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Unperturbed by the weather we ventured forth with our brolly up.

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We walked down to the harbour to see the boats.

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At the end of the quay stands “Verity” a 66 foot high statue of a naked pregnant woman standing on law books and holding the scales of justice behind her back in one hand, and a sword held high in the other.  It is by Damian Hurst and to my opinion quite grotesque.  I think it is something that divides the locals in opinion.

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One side is the outer body and the other side is the internal view!!

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After a nice breakfast is our B&B the next day we set off to the “Tunnels beaches”.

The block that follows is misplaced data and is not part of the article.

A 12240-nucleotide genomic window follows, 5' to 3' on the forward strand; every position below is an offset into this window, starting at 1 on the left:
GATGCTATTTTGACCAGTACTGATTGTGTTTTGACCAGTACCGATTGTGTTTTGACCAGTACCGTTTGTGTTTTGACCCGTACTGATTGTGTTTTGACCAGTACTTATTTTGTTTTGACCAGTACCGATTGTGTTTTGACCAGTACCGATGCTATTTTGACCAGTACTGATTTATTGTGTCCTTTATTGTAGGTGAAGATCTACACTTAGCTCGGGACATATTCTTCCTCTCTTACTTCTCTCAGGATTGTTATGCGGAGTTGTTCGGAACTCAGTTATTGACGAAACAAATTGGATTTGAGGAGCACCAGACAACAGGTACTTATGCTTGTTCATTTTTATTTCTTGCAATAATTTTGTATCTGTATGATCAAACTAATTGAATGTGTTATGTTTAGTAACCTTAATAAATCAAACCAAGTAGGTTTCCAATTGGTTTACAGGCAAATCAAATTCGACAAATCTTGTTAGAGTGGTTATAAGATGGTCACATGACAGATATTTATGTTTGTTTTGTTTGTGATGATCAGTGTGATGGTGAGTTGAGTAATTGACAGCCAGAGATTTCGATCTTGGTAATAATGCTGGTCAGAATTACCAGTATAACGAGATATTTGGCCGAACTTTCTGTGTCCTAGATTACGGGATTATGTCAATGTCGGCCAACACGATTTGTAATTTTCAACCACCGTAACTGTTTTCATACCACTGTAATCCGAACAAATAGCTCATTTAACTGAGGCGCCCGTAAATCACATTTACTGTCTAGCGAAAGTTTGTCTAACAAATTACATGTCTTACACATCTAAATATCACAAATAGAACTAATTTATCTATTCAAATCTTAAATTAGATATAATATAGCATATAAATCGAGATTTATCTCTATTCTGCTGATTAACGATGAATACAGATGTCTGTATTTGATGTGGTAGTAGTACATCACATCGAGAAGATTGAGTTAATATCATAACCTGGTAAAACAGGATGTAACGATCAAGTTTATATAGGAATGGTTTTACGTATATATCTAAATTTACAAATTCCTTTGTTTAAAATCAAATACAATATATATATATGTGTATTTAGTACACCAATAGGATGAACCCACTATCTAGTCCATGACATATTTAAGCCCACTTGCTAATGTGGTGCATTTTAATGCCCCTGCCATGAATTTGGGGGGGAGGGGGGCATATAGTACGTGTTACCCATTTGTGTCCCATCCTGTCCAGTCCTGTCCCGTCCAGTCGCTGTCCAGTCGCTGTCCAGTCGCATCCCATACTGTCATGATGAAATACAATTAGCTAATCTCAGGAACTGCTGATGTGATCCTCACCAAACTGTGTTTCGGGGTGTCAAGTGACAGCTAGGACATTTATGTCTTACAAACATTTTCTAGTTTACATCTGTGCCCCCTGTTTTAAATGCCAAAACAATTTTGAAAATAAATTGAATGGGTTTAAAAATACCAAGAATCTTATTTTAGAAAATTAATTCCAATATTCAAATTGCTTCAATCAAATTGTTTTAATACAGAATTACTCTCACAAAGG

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Tunnels were dug out by Welsh miners in the Victorian era to provide a way through to the beaches, one for women and one for men, and the Victorian bathing pools.  The time of our visit saw the tide up so we couldn’t see the bathing pools but we did go through the tunnels.

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We went down onto the women’s beach and Neil took the opportunity to skim some stones, something he is very good at.

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On the way back we stopped off at the theatre, known locally as “Madonna’s Bra” due to its large conical turrets. It would appear they have a wide and varied programme of events there.

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As the weather continued to be inclement we decided to head for home early and came back to lunch in the local pub “The Candlelight” in Bishopswood and very nice it was too.

visit us at http://www.lodgehousebandbsomerset.co.uk